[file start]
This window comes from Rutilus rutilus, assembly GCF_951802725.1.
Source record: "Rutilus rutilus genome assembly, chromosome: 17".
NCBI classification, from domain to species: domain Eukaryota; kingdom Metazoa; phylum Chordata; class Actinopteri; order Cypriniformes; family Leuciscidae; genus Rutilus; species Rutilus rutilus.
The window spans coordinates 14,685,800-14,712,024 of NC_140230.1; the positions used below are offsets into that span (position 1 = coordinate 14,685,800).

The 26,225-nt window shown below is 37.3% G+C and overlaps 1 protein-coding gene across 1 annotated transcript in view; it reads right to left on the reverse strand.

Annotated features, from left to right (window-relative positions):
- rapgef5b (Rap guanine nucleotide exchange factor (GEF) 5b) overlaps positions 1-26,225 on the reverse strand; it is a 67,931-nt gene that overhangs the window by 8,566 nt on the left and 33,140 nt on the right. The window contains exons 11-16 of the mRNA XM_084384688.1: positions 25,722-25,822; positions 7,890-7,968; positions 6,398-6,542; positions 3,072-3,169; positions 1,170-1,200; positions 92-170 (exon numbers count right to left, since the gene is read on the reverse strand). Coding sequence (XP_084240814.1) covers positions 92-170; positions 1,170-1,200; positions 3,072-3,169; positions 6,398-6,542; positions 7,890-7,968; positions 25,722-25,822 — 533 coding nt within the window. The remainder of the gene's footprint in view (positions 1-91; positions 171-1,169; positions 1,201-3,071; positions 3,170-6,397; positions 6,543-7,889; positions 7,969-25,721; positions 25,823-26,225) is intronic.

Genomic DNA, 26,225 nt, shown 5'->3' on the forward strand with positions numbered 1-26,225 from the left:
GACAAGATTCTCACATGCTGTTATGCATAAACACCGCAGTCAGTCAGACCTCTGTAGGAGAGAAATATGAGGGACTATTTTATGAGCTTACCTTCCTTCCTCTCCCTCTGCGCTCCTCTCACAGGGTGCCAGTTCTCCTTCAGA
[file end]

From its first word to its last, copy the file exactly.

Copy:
This window comes from Rutilus rutilus, assembly GCF_951802725.1.
Source record: "Rutilus rutilus genome assembly, chromosome: 17".
NCBI classification, from domain to species: domain Eukaryota; kingdom Metazoa; phylum Chordata; class Actinopteri; order Cypriniformes; family Leuciscidae; genus Rutilus; species Rutilus rutilus.
The window spans coordinates 14,685,800-14,712,024 of NC_140230.1; the positions used below are offsets into that span (position 1 = coordinate 14,685,800).

The 26,225-nt window shown below is 37.3% G+C and overlaps 1 protein-coding gene across 1 annotated transcript in view; it reads right to left on the reverse strand.

Annotated features, from left to right (window-relative positions):
- rapgef5b (Rap guanine nucleotide exchange factor (GEF) 5b) overlaps positions 1-26,225 on the reverse strand; it is a 67,931-nt gene that overhangs the window by 8,566 nt on the left and 33,140 nt on the right. The window contains exons 11-16 of the mRNA XM_084384688.1: positions 25,722-25,822; positions 7,890-7,968; positions 6,398-6,542; positions 3,072-3,169; positions 1,170-1,200; positions 92-170 (exon numbers count right to left, since the gene is read on the reverse strand). Coding sequence (XP_084240814.1) covers positions 92-170; positions 1,170-1,200; positions 3,072-3,169; positions 6,398-6,542; positions 7,890-7,968; positions 25,722-25,822 — 533 coding nt within the window. The remainder of the gene's footprint in view (positions 1-91; positions 171-1,169; positions 1,201-3,071; positions 3,170-6,397; positions 6,543-7,889; positions 7,969-25,721; positions 25,823-26,225) is intronic.

Genomic DNA, 26,225 nt, shown 5'->3' on the forward strand with positions numbered 1-26,225 from the left:
GACAAGATTCTCACATGCTGTTATGCATAAACACCGCAGTCAGTCAGACCTCTGTAGGAGAGAAATATGAGGGACTATTTTATGAGCTTACCTTCCTTCCTCTCCCTCTGCGCTCCTCTCACAGGGTGCCAGTTCTCCTTCAGA